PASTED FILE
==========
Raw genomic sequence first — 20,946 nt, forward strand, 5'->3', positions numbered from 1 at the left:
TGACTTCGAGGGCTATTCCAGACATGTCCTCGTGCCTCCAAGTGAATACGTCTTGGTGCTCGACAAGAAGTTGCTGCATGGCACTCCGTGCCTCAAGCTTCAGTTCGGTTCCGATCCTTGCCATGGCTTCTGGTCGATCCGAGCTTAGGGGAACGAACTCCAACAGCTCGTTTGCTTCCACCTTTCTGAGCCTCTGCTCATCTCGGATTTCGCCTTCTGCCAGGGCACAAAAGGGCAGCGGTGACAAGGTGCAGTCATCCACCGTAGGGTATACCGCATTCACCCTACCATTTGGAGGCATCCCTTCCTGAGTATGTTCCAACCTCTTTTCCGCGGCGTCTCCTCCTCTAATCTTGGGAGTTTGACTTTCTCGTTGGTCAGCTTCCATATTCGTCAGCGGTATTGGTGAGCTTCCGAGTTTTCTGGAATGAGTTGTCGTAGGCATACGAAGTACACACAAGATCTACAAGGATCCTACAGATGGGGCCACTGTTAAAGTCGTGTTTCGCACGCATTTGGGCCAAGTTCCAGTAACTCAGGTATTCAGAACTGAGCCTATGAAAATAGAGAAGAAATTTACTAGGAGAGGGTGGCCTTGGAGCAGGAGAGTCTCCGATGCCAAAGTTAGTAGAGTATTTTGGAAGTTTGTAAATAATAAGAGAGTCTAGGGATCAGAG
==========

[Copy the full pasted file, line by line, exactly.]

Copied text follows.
Raw genomic sequence first — 20,946 nt, forward strand, 5'->3', positions numbered from 1 at the left:
TGACTTCGAGGGCTATTCCAGACATGTCCTCGTGCCTCCAAGTGAATACGTCTTGGTGCTCGACAAGAAGTTGCTGCATGGCACTCCGTGCCTCAAGCTTCAGTTCGGTTCCGATCCTTGCCATGGCTTCTGGTCGATCCGAGCTTAGGGGAACGAACTCCAACAGCTCGTTTGCTTCCACCTTTCTGAGCCTCTGCTCATCTCGGATTTCGCCTTCTGCCAGGGCACAAAAGGGCAGCGGTGACAAGGTGCAGTCATCCACCGTAGGGTATACCGCATTCACCCTACCATTTGGAGGCATCCCTTCCTGAGTATGTTCCAACCTCTTTTCCGCGGCGTCTCCTCCTCTAATCTTGGGAGTTTGACTTTCTCGTTGGTCAGCTTCCATATTCGTCAGCGGTATTGGTGAGCTTCCGAGTTTTCTGGAATGAGTTGTCGTAGGCATACGAAGTACACACAAGATCTACAAGGATCCTACAGATGGGGCCACTGTTAAAGTCGTGTTTCGCACGCATTTGGGCCAAGTTCCAGTAACTCAGGTATTCAGAACTGAGCCTATGAAAATAGAGAAGAAATTTACTAGGAGAGGGTGGCCTTGGAGCAGGAGAGTCTCCGATGCCAAAGTTAGTAGAGTATTTTGGAAGTTTGTAAATAATAAGAGAGTCTAGGGATCAGAG